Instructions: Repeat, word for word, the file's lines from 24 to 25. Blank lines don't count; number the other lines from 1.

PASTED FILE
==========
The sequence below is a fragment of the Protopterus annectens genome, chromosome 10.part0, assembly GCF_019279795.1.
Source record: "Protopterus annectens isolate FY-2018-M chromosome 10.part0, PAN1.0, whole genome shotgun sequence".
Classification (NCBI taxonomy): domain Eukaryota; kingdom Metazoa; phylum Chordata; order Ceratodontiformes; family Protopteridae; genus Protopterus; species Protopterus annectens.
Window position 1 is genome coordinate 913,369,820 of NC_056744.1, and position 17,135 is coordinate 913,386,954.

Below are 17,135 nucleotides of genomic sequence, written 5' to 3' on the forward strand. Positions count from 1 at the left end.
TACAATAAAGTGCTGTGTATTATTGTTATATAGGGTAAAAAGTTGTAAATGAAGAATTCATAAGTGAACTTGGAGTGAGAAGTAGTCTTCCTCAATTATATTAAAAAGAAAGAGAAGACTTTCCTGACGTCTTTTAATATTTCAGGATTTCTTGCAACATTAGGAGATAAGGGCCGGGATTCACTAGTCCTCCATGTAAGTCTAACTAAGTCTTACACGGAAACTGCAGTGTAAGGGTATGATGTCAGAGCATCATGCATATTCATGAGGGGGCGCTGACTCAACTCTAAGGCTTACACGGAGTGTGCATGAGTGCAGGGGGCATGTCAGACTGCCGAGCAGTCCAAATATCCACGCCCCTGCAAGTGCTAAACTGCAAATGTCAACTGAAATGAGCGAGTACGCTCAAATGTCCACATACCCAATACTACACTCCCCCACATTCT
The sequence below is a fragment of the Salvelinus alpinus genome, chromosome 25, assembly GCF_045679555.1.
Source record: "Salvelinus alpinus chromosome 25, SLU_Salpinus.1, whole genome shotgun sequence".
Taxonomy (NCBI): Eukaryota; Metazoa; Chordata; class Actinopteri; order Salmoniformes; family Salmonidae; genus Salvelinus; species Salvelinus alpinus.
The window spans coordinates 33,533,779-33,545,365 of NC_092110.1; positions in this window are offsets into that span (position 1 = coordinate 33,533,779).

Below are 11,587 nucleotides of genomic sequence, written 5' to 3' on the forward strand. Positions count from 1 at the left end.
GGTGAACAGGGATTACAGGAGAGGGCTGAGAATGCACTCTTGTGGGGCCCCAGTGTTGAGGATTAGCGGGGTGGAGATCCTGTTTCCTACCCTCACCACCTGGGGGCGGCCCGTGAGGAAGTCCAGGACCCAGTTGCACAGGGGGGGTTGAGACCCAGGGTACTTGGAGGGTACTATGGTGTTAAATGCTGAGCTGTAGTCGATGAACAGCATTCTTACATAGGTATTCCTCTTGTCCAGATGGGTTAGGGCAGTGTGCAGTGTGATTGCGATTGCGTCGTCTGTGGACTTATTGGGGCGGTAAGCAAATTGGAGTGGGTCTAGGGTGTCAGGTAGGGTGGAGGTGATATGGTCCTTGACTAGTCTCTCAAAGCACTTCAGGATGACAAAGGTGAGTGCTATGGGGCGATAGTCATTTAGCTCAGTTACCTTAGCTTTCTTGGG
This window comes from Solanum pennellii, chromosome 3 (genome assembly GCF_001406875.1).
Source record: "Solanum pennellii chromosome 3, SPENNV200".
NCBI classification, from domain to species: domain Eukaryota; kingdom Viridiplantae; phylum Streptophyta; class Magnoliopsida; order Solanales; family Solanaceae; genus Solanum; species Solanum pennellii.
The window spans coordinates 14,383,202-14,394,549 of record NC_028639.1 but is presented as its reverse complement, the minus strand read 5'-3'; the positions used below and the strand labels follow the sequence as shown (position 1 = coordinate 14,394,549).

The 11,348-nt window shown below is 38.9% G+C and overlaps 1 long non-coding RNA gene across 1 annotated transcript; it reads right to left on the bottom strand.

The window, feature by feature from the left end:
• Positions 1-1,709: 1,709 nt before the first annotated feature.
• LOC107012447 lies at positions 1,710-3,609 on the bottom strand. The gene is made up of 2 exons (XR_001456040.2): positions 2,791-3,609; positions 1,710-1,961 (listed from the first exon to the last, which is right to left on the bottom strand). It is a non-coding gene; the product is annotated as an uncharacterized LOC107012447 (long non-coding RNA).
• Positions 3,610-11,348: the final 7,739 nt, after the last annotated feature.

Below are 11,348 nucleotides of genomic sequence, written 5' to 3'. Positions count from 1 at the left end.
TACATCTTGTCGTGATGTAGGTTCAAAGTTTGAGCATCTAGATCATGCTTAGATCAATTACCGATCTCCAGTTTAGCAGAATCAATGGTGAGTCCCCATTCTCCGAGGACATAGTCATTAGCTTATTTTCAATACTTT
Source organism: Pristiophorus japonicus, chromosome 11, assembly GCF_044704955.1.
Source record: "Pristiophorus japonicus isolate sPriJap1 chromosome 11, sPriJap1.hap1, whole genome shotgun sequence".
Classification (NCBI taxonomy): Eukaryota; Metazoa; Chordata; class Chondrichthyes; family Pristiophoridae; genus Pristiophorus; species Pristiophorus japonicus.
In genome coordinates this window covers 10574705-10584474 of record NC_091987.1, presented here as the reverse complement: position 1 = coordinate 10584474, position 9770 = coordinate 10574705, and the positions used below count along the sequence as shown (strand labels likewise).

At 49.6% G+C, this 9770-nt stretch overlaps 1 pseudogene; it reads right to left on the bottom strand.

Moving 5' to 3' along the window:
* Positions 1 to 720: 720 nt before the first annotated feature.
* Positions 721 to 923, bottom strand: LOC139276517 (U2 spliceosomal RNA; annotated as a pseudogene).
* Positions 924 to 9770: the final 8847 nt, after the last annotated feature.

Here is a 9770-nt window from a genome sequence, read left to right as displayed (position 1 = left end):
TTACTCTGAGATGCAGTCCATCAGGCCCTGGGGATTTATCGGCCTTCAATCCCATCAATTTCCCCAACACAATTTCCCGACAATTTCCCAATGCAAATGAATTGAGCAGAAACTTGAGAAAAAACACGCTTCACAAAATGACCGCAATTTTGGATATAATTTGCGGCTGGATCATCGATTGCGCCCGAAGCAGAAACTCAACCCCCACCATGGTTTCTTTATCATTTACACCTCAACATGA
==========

Source organism: Pristiophorus japonicus, chromosome 11, assembly GCF_044704955.1.
Source record: "Pristiophorus japonicus isolate sPriJap1 chromosome 11, sPriJap1.hap1, whole genome shotgun sequence".